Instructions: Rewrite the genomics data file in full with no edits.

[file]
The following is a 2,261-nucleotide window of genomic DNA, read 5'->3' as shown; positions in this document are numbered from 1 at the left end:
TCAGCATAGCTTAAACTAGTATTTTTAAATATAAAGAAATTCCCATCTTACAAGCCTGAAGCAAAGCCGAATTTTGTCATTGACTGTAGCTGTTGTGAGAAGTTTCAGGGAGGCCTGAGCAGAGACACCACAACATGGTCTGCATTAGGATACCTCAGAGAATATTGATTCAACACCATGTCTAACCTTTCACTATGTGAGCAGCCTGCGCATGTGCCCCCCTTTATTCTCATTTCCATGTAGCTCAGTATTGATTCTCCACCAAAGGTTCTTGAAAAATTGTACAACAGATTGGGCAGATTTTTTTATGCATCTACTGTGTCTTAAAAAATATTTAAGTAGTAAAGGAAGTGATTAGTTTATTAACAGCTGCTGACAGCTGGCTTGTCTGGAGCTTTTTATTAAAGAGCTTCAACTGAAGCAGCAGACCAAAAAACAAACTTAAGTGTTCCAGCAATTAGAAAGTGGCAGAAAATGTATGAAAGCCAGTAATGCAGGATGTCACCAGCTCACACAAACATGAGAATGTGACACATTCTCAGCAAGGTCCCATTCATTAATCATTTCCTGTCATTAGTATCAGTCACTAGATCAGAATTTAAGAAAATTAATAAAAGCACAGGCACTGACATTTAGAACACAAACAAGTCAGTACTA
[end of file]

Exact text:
The following is a 2,261-nucleotide window of genomic DNA, read 5'->3' as shown; positions in this document are numbered from 1 at the left end:
TCAGCATAGCTTAAACTAGTATTTTTAAATATAAAGAAATTCCCATCTTACAAGCCTGAAGCAAAGCCGAATTTTGTCATTGACTGTAGCTGTTGTGAGAAGTTTCAGGGAGGCCTGAGCAGAGACACCACAACATGGTCTGCATTAGGATACCTCAGAGAATATTGATTCAACACCATGTCTAACCTTTCACTATGTGAGCAGCCTGCGCATGTGCCCCCCTTTATTCTCATTTCCATGTAGCTCAGTATTGATTCTCCACCAAAGGTTCTTGAAAAATTGTACAACAGATTGGGCAGATTTTTTTATGCATCTACTGTGTCTTAAAAAATATTTAAGTAGTAAAGGAAGTGATTAGTTTATTAACAGCTGCTGACAGCTGGCTTGTCTGGAGCTTTTTATTAAAGAGCTTCAACTGAAGCAGCAGACCAAAAAACAAACTTAAGTGTTCCAGCAATTAGAAAGTGGCAGAAAATGTATGAAAGCCAGTAATGCAGGATGTCACCAGCTCACACAAACATGAGAATGTGACACATTCTCAGCAAGGTCCCATTCATTAATCATTTCCTGTCATTAGTATCAGTCACTAGATCAGAATTTAAGAAAATTAATAAAAGCACAGGCACTGACATTTAGAACACAAACAAGTCAGTACTA